While the Burrage test is only the beginning of sentencing standards for drug overdoses, the prosecution and criminal defense will have to create ways to demonstrate the dealer’s innocence or guilt. The defense will push to demonstrate that the user assumed all risks when consuming the drug and the dealer was only a method of obtaining these drugs, similar to a convenience store or pharmacy. After all, a dealer is often not the manufacturer but the individual seller. The prosecution will argue that but-for the drug dealer selling these harmful & “poisonous” substances to the user, the individual who overdosed would not have died. Whatever the decision a court comes up with, we are ultimately left with consequences on all sides: the individual who overdoses, the imprisoned dealer who faces a harsher sentence for something he did not intend, the families who endure the heartbreak of losing a family member to death or to a prison sentence, and the community overall.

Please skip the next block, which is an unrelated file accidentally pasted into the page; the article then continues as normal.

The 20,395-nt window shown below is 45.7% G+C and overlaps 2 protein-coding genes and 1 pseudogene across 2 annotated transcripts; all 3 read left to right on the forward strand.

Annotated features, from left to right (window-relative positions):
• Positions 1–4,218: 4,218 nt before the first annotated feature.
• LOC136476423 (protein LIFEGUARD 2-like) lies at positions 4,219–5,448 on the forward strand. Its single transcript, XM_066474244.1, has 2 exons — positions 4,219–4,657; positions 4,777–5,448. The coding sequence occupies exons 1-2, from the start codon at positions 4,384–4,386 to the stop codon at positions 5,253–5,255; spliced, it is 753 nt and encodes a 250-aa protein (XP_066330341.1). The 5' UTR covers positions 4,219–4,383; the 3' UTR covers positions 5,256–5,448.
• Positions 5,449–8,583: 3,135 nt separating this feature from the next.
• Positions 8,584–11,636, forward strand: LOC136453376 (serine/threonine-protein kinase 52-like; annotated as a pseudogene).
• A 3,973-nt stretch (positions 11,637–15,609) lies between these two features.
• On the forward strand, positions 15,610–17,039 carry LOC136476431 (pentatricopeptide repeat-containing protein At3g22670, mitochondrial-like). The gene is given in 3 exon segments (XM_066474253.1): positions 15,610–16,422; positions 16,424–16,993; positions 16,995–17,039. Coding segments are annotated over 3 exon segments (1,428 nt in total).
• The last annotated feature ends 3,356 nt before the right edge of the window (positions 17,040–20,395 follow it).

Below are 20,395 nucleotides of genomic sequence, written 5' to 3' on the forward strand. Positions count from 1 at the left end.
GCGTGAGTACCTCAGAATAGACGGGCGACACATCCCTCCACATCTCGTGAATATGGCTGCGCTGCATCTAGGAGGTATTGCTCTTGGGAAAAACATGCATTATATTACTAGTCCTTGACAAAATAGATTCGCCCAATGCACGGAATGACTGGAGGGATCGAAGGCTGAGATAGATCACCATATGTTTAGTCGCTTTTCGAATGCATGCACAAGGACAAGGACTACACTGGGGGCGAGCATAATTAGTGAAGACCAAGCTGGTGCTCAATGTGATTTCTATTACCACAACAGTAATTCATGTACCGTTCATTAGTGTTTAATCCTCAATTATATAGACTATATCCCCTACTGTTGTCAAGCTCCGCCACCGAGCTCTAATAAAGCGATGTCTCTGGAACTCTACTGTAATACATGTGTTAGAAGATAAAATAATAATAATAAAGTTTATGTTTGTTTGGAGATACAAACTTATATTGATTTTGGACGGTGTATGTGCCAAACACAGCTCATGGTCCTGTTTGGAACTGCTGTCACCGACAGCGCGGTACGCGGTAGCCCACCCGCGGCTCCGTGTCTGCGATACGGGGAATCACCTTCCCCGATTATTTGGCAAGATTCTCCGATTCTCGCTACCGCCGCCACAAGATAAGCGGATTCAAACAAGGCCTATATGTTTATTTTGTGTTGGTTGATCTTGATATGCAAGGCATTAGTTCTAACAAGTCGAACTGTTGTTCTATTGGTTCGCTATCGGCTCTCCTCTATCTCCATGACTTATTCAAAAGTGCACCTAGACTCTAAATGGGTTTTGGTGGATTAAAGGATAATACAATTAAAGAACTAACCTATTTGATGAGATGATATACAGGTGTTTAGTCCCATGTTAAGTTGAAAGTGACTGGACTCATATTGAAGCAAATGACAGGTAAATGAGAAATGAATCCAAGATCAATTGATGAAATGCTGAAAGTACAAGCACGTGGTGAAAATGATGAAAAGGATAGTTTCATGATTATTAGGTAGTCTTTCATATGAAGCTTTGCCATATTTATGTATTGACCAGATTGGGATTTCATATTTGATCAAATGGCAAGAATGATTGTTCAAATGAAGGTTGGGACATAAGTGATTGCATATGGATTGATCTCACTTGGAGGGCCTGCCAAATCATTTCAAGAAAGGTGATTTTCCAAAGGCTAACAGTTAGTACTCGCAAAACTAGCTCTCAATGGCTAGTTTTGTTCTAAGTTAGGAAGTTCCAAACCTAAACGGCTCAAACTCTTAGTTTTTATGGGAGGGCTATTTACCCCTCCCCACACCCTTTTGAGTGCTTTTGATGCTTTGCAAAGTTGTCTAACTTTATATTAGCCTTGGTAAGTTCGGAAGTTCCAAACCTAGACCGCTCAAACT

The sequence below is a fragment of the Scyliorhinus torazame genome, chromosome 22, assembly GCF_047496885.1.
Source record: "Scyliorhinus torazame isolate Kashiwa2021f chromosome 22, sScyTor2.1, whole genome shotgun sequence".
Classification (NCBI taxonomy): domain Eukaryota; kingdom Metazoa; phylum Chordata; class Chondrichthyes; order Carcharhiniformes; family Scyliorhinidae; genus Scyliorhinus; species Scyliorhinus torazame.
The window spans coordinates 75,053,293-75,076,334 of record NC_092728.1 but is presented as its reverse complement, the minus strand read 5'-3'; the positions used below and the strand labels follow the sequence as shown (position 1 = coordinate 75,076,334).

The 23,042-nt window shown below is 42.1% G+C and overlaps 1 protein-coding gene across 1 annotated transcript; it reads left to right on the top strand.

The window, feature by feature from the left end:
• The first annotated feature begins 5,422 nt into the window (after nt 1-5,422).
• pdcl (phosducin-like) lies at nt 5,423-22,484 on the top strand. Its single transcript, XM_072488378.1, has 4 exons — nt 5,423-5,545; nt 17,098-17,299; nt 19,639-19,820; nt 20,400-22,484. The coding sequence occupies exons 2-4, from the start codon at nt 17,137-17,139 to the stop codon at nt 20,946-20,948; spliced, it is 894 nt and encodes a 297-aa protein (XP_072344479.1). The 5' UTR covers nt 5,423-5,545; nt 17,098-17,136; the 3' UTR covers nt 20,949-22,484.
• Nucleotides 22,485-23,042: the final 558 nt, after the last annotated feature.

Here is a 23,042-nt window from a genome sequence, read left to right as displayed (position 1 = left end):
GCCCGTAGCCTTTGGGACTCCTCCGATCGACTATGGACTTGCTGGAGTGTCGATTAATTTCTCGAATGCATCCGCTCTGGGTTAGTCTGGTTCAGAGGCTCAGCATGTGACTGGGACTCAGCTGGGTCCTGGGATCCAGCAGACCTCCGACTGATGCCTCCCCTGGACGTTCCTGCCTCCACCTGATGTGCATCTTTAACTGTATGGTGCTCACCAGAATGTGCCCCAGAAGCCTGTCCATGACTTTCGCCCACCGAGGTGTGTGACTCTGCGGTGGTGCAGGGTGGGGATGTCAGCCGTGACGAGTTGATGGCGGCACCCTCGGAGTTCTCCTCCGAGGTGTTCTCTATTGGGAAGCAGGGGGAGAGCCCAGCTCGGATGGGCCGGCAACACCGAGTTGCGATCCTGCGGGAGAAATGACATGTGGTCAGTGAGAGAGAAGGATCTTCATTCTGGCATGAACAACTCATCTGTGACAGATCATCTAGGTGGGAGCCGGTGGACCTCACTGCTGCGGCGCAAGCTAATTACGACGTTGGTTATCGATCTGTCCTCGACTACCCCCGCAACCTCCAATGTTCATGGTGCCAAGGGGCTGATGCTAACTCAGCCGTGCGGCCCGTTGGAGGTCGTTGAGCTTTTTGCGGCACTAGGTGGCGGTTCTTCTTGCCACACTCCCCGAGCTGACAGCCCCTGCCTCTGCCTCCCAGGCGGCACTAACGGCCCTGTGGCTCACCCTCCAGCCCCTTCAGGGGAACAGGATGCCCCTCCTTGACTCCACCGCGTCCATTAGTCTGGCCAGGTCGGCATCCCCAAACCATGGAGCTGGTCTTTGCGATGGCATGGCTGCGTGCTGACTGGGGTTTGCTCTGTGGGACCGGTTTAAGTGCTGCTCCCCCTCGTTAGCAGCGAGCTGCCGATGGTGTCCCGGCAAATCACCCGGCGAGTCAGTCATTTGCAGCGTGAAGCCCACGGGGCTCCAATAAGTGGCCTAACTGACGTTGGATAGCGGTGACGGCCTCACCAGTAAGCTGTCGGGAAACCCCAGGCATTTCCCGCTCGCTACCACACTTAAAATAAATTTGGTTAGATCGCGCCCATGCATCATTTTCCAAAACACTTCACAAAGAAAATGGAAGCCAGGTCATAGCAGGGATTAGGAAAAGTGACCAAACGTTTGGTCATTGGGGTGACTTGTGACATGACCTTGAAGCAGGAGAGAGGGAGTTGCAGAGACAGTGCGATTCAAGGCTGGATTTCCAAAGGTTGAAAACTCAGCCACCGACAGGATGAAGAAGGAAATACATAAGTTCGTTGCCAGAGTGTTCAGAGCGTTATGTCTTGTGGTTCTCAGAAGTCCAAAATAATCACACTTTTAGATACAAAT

Staffer, Criminal Law Practitioner
Staffer, Criminal Law Practitioner
Photo by Sam Metsfan via Wikimedia Commons.
 21 U.S.C.A. § 812(b)(1)-(5) (2012) (Explaining the difference between schedule I-IV drugs on the basis of potential of abuse, medical treatment, and safety associated with consuming the drug).
 Model Penal Code § 210.2 note on murder (2001) (“It is committed recklessly under circumstances manifesting extreme indifference to the value of human life.”).
 21 U.S.C.A. § 841(b)(1)(A)-(C) (2010) (Distinguishing punishment of small scale dealers and large distributors, while identifying that an individual can be imprisoned no less than “20 years or more than life for” the death of an individual who overdoses).